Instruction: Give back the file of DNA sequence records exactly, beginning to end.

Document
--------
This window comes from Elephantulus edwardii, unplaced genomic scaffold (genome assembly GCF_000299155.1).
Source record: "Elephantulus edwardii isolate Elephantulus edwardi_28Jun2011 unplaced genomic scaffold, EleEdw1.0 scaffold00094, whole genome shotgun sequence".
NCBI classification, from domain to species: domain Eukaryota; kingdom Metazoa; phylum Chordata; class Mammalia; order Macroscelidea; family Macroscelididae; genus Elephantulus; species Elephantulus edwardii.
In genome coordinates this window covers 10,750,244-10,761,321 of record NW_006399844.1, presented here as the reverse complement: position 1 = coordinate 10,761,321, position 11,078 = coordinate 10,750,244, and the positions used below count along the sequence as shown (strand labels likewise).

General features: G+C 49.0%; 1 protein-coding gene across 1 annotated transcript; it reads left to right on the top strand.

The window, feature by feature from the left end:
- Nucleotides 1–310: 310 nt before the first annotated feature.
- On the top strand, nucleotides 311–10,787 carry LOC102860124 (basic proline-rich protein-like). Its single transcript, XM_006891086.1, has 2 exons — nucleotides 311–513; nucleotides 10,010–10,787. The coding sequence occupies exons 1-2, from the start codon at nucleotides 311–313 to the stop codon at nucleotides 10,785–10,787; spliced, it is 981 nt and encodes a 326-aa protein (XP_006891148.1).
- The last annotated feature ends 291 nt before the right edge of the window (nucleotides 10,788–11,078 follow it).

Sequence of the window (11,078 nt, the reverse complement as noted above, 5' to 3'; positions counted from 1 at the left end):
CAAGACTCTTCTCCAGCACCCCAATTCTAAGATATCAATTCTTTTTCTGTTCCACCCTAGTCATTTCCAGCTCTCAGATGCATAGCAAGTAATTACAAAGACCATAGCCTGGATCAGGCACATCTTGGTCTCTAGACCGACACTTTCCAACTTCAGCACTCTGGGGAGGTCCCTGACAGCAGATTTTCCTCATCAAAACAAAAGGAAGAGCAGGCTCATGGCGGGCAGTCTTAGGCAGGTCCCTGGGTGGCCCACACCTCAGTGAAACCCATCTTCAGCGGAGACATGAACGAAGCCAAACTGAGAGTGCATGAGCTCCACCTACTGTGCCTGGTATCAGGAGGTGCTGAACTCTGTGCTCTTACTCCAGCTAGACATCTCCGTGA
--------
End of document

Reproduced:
This window comes from Elephantulus edwardii, unplaced genomic scaffold (genome assembly GCF_000299155.1).
Source record: "Elephantulus edwardii isolate Elephantulus edwardi_28Jun2011 unplaced genomic scaffold, EleEdw1.0 scaffold00094, whole genome shotgun sequence".
NCBI classification, from domain to species: domain Eukaryota; kingdom Metazoa; phylum Chordata; class Mammalia; order Macroscelidea; family Macroscelididae; genus Elephantulus; species Elephantulus edwardii.
In genome coordinates this window covers 10,750,244-10,761,321 of record NW_006399844.1, presented here as the reverse complement: position 1 = coordinate 10,761,321, position 11,078 = coordinate 10,750,244, and the positions used below count along the sequence as shown (strand labels likewise).

General features: G+C 49.0%; 1 protein-coding gene across 1 annotated transcript; it reads left to right on the top strand.

The window, feature by feature from the left end:
- Nucleotides 1–310: 310 nt before the first annotated feature.
- On the top strand, nucleotides 311–10,787 carry LOC102860124 (basic proline-rich protein-like). Its single transcript, XM_006891086.1, has 2 exons — nucleotides 311–513; nucleotides 10,010–10,787. The coding sequence occupies exons 1-2, from the start codon at nucleotides 311–313 to the stop codon at nucleotides 10,785–10,787; spliced, it is 981 nt and encodes a 326-aa protein (XP_006891148.1).
- The last annotated feature ends 291 nt before the right edge of the window (nucleotides 10,788–11,078 follow it).

Sequence of the window (11,078 nt, the reverse complement as noted above, 5' to 3'; positions counted from 1 at the left end):
CAAGACTCTTCTCCAGCACCCCAATTCTAAGATATCAATTCTTTTTCTGTTCCACCCTAGTCATTTCCAGCTCTCAGATGCATAGCAAGTAATTACAAAGACCATAGCCTGGATCAGGCACATCTTGGTCTCTAGACCGACACTTTCCAACTTCAGCACTCTGGGGAGGTCCCTGACAGCAGATTTTCCTCATCAAAACAAAAGGAAGAGCAGGCTCATGGCGGGCAGTCTTAGGCAGGTCCCTGGGTGGCCCACACCTCAGTGAAACCCATCTTCAGCGGAGACATGAACGAAGCCAAACTGAGAGTGCATGAGCTCCACCTACTGTGCCTGGTATCAGGAGGTGCTGAACTCTGTGCTCTTACTCCAGCTAGACATCTCCGTGA